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  • Writer's pictureHirokazu Kobayashi

Multifocal lenses for cataracts are made possible by the brain's processing power!

Updated: May 19

Hirokazu Kobayashi

CEO, Green Insight Japan, Inc.

Professor Emeritus and Visiting Professor, University of Shizuoka


Approximately 1,000 years ago, during the Heian period in Japan, the blind elderly mother Zushioh met at the end of “Anju and Zushioh'', may have suffered from cataracts. The most common eye diseases among the elderly are cataracts, glaucoma, and age-related macular degeneration, and it is said that 60-70% of people aged 65 and over have cataracts. Cataracts were a difficult disease to treat until around 2000. It was a given that older people had poor eyesight, and we had no choice but to accept that. We were born in good times. I started to find it difficult to read highway signs while driving and the text on slides projected on screens. I tried different glasses, but the problem persisted. It was not until I turned 55 that I decided to visit an ophthalmologist to get it checked out. I was diagnosed with cataracts and was told that although medication could slow the progression, surgery was the only way to improve her symptoms (I had developed the disease earlier than average). I visited a different eye doctor for a second opinion, and this doctor agreed with the first doctor's diagnosis. Therefore, the decision was made to undergo surgery, and the core technology of this surgery was the ultrasonic emulsification of the gelled contents of the crystalline lens and the introduction of an intraocular lens that folds up and opens after insertion.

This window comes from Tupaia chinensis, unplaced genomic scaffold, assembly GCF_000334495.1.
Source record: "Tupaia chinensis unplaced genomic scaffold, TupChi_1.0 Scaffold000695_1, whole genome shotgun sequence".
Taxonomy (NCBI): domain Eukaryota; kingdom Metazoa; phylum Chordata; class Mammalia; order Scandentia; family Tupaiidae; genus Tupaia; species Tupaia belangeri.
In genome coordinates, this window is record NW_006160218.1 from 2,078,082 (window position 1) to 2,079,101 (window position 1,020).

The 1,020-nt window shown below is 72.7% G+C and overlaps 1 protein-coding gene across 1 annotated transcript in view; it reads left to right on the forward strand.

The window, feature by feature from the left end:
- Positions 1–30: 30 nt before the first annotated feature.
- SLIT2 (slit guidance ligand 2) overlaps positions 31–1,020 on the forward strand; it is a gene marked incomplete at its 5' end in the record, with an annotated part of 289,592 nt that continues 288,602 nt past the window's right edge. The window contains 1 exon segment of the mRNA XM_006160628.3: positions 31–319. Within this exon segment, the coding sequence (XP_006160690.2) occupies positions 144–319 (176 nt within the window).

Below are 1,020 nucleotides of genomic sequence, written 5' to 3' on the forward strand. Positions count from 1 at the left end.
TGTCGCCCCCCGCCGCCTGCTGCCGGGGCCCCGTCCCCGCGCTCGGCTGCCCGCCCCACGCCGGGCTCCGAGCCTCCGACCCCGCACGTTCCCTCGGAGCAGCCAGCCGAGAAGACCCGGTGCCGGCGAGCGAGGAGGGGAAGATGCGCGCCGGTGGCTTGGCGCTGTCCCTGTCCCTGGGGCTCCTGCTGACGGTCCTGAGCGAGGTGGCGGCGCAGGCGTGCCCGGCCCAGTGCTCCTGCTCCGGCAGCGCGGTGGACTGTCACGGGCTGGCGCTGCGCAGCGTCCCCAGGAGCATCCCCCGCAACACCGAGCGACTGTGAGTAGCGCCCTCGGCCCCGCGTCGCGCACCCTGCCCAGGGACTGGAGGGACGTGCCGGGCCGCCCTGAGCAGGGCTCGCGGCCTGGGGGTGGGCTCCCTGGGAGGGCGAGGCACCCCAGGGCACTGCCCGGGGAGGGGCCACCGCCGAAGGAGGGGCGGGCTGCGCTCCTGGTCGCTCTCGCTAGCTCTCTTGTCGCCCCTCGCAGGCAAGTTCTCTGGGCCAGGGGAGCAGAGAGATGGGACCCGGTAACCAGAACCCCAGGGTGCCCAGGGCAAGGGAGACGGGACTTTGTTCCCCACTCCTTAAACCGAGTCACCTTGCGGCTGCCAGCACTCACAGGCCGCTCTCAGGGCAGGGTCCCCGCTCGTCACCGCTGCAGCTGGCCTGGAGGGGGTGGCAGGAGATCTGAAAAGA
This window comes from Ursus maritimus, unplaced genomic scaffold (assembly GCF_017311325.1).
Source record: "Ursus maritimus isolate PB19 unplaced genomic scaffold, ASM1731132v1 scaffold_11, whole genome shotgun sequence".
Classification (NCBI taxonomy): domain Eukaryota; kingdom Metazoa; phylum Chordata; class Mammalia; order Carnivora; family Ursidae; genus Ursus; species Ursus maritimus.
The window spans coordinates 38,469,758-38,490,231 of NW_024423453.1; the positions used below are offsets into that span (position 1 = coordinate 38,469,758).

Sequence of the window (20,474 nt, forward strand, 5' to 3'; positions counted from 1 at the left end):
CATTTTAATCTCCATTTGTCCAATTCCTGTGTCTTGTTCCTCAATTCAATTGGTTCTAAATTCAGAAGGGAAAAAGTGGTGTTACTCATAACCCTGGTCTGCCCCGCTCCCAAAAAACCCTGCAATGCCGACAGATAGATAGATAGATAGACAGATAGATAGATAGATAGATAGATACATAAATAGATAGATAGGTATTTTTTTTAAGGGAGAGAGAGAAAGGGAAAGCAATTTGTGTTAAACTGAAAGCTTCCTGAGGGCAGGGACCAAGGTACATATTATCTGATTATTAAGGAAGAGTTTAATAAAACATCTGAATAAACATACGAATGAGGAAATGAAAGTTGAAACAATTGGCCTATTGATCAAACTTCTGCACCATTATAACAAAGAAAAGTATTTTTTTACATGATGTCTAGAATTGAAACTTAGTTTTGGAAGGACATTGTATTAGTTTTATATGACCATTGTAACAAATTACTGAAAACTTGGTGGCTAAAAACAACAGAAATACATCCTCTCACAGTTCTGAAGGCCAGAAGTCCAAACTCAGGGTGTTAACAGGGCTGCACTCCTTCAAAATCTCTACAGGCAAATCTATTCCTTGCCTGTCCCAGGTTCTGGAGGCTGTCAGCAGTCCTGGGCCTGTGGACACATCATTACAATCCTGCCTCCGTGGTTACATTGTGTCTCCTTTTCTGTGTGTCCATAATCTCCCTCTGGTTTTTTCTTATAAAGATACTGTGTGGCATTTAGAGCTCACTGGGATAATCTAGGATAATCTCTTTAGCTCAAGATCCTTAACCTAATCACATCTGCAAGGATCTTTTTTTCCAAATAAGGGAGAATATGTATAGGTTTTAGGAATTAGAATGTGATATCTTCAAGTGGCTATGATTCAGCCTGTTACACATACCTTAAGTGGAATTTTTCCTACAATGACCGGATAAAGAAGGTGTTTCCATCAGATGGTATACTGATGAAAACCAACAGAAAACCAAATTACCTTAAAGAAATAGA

The next decision remained whether to opt for a monofocal or multifocal intraocular lens. Monofocal lenses are designed to focus on either distant or close objects, and usually far vision is chosen, resulting in the requirement of reading glasses for near vision. On the other hand, multifocal lenses can provide clear vision for both near and far distances. Although the latter are not typically covered by insurance in Japan and are more expensive, they are made using the latest technology. Since replacing lenses frequently can be difficult, I have decided to opt for multifocal lenses. From my understanding, most ophthalmologists suggest using monofocal lenses instead of multifocal lenses, as some patients may not find the multifocal ones comfortable. I have had a positive experience with multifocal lenses and no longer require glasses for near and far distances. However, when using a desktop computer where the distance is medium, it is still easier for me to see if I wear glasses. This is because when I got my multifocal lenses in 2010, the technology was not as advanced as it is today, and the lens that was called "multifocal" was actually bifocal. Our brain is an amazing organ that can distinguish between sharp and blurry images. When we look through bifocal lenses, our brain identifies only the sharp image, even though the sharp and blurry images are reflected on our retinas. However, at night, we experience a different phenomenon. When we look at a light source, we cannot eliminate the blurred image, resulting in a halo or glare. Over time, we become accustomed to this experience, and it no longer feels strange. If you are still active, I would suggest multifocal lenses as they are better suited for such individuals. On the other hand, if you are less active, monofocal lenses may be a better option.




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